I saw my first tree dahlia a few years ago, as I was walking down a street in the north coastal town of Arcata, California, glancing into gardens on my way. There it was: a multi-stemmed tree in full bloom in mid-November, and close to twenty feet tall. Its light lavender pink, single flowers looked like large, delicate dahlia blossoms. It crossed my mind that someone had given a garden dahlia a dose of Alice’s “eat me” pills for it to develop into this arboreal beauty. I am no lover of the common garden dahlia, but this one captivated me.
My immediate search of local nurseries for a dahlia like this was unsuccessful. Eventually I found a small one at the Farmers Market and planted it with great expectations, only to have it quickly devoured by slugs. A second tree met the same fate, even though I took more care to protect it. I was prepared for failure with the third attempt, but, once started, the tree grew well and flowered in the following November.
When that plant died back after its first flowering, I feared it had perished, for the remaining stem looked like nothing more than a dead stick. We were well into summer before it showed signs of life again. It made up for its tardiness by growing at great speed. By its third year, it was fifteen feet high and full of flowers. The saucer-sized blossoms are unassuming, peering down modestly from the top of the tree, as they drift their pale lilac way above the handsome, heavily divided leaves.
Named in honor of Dr Dahl, a student of Linnaeus, the first garden dahlias brought into cultivation were also single-flowered and unpretentious, but they have suffered increasingly elaborate development (mainly in Europe) since the late nineteenth century. The petals of the today’s single-flowered dahlias seem stiff and rigid compared to the ethereal quality of a tree dahlia’s flowers.
Like the ancestors of common garden dahlias (Mexico’s national flower), the tree dahlia (Dahlia imperialis) originated in the mountains of Mexico and Guatemala. Botanists accompanying the Spanish conquistadors made collections of New World plant life, discovering tree dahlias in the process. (I imagine these sober scientists, eyes cast to the ground, tagging along behind the heedless soldiers galloping far ahead.) The Aztec name for the tree dahlia was acocotil, meaning water-cane. The hollow stems of the tree dahlia were, in fact, used for transporting water and as a source of potable water for hunters and travelers.
It took 200 years for the first dahlia seeds and plants to find their way to Europe by way of the Royal Botanical Gardens in Madrid. The first tree dahlia grown in Europe was at the Zurich Botanic Gardens in 1863; it was described as having white blossoms tinged with blood red. Most tree dahlias are now described with pale lavender flowers.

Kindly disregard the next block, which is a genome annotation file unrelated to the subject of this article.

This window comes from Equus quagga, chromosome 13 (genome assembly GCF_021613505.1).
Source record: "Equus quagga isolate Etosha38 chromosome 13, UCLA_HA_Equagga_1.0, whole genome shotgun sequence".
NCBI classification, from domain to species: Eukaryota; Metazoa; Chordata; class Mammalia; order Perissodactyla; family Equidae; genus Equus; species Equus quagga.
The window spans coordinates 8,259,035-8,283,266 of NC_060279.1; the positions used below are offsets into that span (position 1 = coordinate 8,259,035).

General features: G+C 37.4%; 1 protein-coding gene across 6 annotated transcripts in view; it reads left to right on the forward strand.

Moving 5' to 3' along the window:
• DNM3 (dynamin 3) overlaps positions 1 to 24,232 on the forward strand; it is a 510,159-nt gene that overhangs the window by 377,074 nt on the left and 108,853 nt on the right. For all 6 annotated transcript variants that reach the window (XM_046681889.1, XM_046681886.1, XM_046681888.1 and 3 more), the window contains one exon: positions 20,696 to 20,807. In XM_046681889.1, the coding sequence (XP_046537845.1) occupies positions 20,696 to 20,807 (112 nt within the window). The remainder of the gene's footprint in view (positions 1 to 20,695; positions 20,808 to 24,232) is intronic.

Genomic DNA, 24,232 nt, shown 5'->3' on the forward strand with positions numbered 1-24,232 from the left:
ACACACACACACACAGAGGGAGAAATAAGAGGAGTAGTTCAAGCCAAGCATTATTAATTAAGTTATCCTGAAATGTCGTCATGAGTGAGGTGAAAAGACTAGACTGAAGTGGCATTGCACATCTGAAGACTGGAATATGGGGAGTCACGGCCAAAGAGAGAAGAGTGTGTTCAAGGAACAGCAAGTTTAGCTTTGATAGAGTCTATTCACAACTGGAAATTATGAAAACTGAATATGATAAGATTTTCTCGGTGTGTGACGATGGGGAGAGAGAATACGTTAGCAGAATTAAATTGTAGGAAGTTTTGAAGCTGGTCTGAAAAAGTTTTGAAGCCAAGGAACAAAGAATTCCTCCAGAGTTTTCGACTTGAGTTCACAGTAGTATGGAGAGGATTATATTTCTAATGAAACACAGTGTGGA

Dahlia excelsa, found in the valley of Mexico in 1834, is fifteen to thirty feet in height, like D. imperialis, but produces flowers of a pale rose purple. Some consider the two species to be one and the same; the flower colors on plants I have seen lend credence to that theory, often leaning more to rose purple than pink. A double pink form is common in cottage gardens of Mexican farmers.
The San Francisco Botanical Garden has grown tree dahlias since 1969. Around that time, the late Wayne Roderick, a well-known Bay Area plantsman, introduced about ten different clones. Currently, the botanical garden has about the same number of different forms of this plant. The most recent were collected in the wild in Guatemala. There are single whites, single lavenders, single pinks, and a double white with a pom-pom center. There is also a single pink that often throws a few double flowers.
The botanical garden also has another species of dahlia (Dahlia tenuicaulus), which is similar to D. imperialis but with smaller, darker lavender flowers; it blooms much earlier (August or September) and stays in bloom for a long period, sometimes year round. It also tends to have a shrubbier habit, with many more stems, and seldom exceeds about eight feet in height.
Whatever the name, I love my tree dahlia. Attractive to bees and butterflies, it does well in my acid soil, tolerates full sun or light shade, needs only average water, and, above all, it blooms in November when little else is in flower. That could be a mixed blessing, as tree dahlias are sensitive to frost. From November on, I anxiously watch the weather and look for rime on the grass each morning. I am lucky to live near the ocean where frost usually arrives later in the year than it does further inland. It is best to plant tree dahlias in a sheltered spot, as high winds can break off the slender stems. [Sunset suggests zones 4-6, 8, 9, 14-24]
Tree dahlias can be propagated by cuttings from any part of the stem or by dividing the roots. Don Mahoney, curator at the San Francisco Botanical Garden, routinely cuts up long trunks into twelve- to eighteen-inch segments with one or two nodes and sticks them upright in a gallon can of potting mix. He places them in moist shade until they start growing. Most of the cuttings handled this way root easily.
When several clones are grown in close proximity, bees cross-pollinate them, and a lot of seed can be produced. Mahoney has developed a new clone that flowers earlier and continues for a longer period than its parents. It will be tested at the botanical garden and will eventually be named. Good news for anxious frost watchers like me.
We had some exceptionally cold nights this past winter, but my tree dahlia survived and is thriving. Once its roots are established, a tree dahlia is fairly resistant to frost, though the flowers and foliage may be damaged. If I should lose this one, I shall try again; fortunately, they are fast growers. I would not want my garden to be without one.